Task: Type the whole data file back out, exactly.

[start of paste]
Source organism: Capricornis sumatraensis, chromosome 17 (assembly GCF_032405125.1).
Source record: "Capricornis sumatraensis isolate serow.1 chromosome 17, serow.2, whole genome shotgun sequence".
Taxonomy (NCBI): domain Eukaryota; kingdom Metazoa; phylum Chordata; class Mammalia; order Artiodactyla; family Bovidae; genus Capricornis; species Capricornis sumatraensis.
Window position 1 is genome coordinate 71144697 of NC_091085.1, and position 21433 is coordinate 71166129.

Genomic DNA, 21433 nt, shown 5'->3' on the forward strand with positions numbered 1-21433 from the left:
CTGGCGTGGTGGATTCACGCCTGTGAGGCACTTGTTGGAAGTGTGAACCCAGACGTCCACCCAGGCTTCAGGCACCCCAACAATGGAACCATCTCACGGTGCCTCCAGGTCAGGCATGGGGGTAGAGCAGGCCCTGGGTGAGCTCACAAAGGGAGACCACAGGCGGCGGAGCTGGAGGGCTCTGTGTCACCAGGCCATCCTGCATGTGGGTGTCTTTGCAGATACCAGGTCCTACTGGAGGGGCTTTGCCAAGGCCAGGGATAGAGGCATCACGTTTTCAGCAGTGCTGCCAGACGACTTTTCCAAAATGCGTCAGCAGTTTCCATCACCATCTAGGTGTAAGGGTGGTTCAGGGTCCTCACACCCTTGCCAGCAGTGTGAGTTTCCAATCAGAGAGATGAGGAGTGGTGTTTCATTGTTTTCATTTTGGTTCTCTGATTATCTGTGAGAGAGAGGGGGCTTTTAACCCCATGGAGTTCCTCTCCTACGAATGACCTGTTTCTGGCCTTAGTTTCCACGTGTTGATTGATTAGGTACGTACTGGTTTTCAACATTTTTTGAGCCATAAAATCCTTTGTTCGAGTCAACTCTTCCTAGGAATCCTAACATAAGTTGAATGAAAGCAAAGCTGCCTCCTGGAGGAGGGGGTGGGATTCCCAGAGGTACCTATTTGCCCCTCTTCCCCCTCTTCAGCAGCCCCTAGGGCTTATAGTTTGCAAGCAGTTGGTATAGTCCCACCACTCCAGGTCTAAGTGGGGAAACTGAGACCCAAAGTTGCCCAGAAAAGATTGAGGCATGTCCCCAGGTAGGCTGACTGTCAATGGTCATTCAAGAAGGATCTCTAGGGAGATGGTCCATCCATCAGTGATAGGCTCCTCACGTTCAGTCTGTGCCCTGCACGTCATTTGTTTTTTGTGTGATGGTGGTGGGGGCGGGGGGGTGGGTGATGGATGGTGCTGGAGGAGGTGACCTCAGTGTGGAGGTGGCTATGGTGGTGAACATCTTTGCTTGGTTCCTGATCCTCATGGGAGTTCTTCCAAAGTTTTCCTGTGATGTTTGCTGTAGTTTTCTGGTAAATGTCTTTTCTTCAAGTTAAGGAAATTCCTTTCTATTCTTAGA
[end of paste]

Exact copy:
Source organism: Capricornis sumatraensis, chromosome 17 (assembly GCF_032405125.1).
Source record: "Capricornis sumatraensis isolate serow.1 chromosome 17, serow.2, whole genome shotgun sequence".
Taxonomy (NCBI): domain Eukaryota; kingdom Metazoa; phylum Chordata; class Mammalia; order Artiodactyla; family Bovidae; genus Capricornis; species Capricornis sumatraensis.
Window position 1 is genome coordinate 71144697 of NC_091085.1, and position 21433 is coordinate 71166129.

Genomic DNA, 21433 nt, shown 5'->3' on the forward strand with positions numbered 1-21433 from the left:
CTGGCGTGGTGGATTCACGCCTGTGAGGCACTTGTTGGAAGTGTGAACCCAGACGTCCACCCAGGCTTCAGGCACCCCAACAATGGAACCATCTCACGGTGCCTCCAGGTCAGGCATGGGGGTAGAGCAGGCCCTGGGTGAGCTCACAAAGGGAGACCACAGGCGGCGGAGCTGGAGGGCTCTGTGTCACCAGGCCATCCTGCATGTGGGTGTCTTTGCAGATACCAGGTCCTACTGGAGGGGCTTTGCCAAGGCCAGGGATAGAGGCATCACGTTTTCAGCAGTGCTGCCAGACGACTTTTCCAAAATGCGTCAGCAGTTTCCATCACCATCTAGGTGTAAGGGTGGTTCAGGGTCCTCACACCCTTGCCAGCAGTGTGAGTTTCCAATCAGAGAGATGAGGAGTGGTGTTTCATTGTTTTCATTTTGGTTCTCTGATTATCTGTGAGAGAGAGGGGGCTTTTAACCCCATGGAGTTCCTCTCCTACGAATGACCTGTTTCTGGCCTTAGTTTCCACGTGTTGATTGATTAGGTACGTACTGGTTTTCAACATTTTTTGAGCCATAAAATCCTTTGTTCGAGTCAACTCTTCCTAGGAATCCTAACATAAGTTGAATGAAAGCAAAGCTGCCTCCTGGAGGAGGGGGTGGGATTCCCAGAGGTACCTATTTGCCCCTCTTCCCCCTCTTCAGCAGCCCCTAGGGCTTATAGTTTGCAAGCAGTTGGTATAGTCCCACCACTCCAGGTCTAAGTGGGGAAACTGAGACCCAAAGTTGCCCAGAAAAGATTGAGGCATGTCCCCAGGTAGGCTGACTGTCAATGGTCATTCAAGAAGGATCTCTAGGGAGATGGTCCATCCATCAGTGATAGGCTCCTCACGTTCAGTCTGTGCCCTGCACGTCATTTGTTTTTTGTGTGATGGTGGTGGGGGCGGGGGGGTGGGTGATGGATGGTGCTGGAGGAGGTGACCTCAGTGTGGAGGTGGCTATGGTGGTGAACATCTTTGCTTGGTTCCTGATCCTCATGGGAGTTCTTCCAAAGTTTTCCTGTGATGTTTGCTGTAGTTTTCTGGTAAATGTCTTTTCTTCAAGTTAAGGAAATTCCTTTCTATTCTTAGA